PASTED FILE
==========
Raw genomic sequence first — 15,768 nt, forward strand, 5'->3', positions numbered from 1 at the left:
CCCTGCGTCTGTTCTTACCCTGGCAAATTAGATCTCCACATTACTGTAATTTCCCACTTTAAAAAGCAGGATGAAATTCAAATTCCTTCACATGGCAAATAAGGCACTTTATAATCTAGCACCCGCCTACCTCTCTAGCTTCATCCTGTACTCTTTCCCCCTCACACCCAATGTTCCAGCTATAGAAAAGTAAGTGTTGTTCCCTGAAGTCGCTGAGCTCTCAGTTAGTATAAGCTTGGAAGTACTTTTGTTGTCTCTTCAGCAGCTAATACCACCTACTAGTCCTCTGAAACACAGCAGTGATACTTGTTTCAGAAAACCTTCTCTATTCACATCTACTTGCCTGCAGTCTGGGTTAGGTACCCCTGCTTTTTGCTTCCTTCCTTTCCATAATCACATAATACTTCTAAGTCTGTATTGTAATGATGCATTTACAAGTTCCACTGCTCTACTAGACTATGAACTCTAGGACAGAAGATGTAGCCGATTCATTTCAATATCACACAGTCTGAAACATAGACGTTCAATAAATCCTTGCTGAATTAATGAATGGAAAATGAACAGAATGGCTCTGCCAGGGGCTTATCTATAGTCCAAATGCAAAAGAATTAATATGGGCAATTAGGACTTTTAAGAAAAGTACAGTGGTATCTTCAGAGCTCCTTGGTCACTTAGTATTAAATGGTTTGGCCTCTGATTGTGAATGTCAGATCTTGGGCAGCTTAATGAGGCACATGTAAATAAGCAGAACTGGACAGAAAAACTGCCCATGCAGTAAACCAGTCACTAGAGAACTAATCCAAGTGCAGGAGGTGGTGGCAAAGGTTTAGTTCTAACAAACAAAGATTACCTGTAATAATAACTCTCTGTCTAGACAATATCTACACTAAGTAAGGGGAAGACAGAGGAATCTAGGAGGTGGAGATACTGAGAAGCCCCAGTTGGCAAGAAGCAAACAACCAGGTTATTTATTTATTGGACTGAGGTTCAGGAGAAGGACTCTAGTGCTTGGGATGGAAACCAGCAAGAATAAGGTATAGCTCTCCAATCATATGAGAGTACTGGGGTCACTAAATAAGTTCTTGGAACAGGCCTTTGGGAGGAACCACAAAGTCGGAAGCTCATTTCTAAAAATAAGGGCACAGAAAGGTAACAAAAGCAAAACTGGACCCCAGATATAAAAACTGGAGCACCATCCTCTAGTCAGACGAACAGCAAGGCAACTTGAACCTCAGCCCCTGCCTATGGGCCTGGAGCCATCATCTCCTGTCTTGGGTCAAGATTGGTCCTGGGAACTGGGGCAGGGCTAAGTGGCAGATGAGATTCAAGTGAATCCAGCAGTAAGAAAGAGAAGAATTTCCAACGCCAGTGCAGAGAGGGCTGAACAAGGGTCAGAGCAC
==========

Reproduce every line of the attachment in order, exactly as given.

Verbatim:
Raw genomic sequence first — 15,768 nt, forward strand, 5'->3', positions numbered from 1 at the left:
CCCTGCGTCTGTTCTTACCCTGGCAAATTAGATCTCCACATTACTGTAATTTCCCACTTTAAAAAGCAGGATGAAATTCAAATTCCTTCACATGGCAAATAAGGCACTTTATAATCTAGCACCCGCCTACCTCTCTAGCTTCATCCTGTACTCTTTCCCCCTCACACCCAATGTTCCAGCTATAGAAAAGTAAGTGTTGTTCCCTGAAGTCGCTGAGCTCTCAGTTAGTATAAGCTTGGAAGTACTTTTGTTGTCTCTTCAGCAGCTAATACCACCTACTAGTCCTCTGAAACACAGCAGTGATACTTGTTTCAGAAAACCTTCTCTATTCACATCTACTTGCCTGCAGTCTGGGTTAGGTACCCCTGCTTTTTGCTTCCTTCCTTTCCATAATCACATAATACTTCTAAGTCTGTATTGTAATGATGCATTTACAAGTTCCACTGCTCTACTAGACTATGAACTCTAGGACAGAAGATGTAGCCGATTCATTTCAATATCACACAGTCTGAAACATAGACGTTCAATAAATCCTTGCTGAATTAATGAATGGAAAATGAACAGAATGGCTCTGCCAGGGGCTTATCTATAGTCCAAATGCAAAAGAATTAATATGGGCAATTAGGACTTTTAAGAAAAGTACAGTGGTATCTTCAGAGCTCCTTGGTCACTTAGTATTAAATGGTTTGGCCTCTGATTGTGAATGTCAGATCTTGGGCAGCTTAATGAGGCACATGTAAATAAGCAGAACTGGACAGAAAAACTGCCCATGCAGTAAACCAGTCACTAGAGAACTAATCCAAGTGCAGGAGGTGGTGGCAAAGGTTTAGTTCTAACAAACAAAGATTACCTGTAATAATAACTCTCTGTCTAGACAATATCTACACTAAGTAAGGGGAAGACAGAGGAATCTAGGAGGTGGAGATACTGAGAAGCCCCAGTTGGCAAGAAGCAAACAACCAGGTTATTTATTTATTGGACTGAGGTTCAGGAGAAGGACTCTAGTGCTTGGGATGGAAACCAGCAAGAATAAGGTATAGCTCTCCAATCATATGAGAGTACTGGGGTCACTAAATAAGTTCTTGGAACAGGCCTTTGGGAGGAACCACAAAGTCGGAAGCTCATTTCTAAAAATAAGGGCACAGAAAGGTAACAAAAGCAAAACTGGACCCCAGATATAAAAACTGGAGCACCATCCTCTAGTCAGACGAACAGCAAGGCAACTTGAACCTCAGCCCCTGCCTATGGGCCTGGAGCCATCATCTCCTGTCTTGGGTCAAGATTGGTCCTGGGAACTGGGGCAGGGCTAAGTGGCAGATGAGATTCAAGTGAATCCAGCAGTAAGAAAGAGAAGAATTTCCAACGCCAGTGCAGAGAGGGCTGAACAAGGGTCAGAGCAC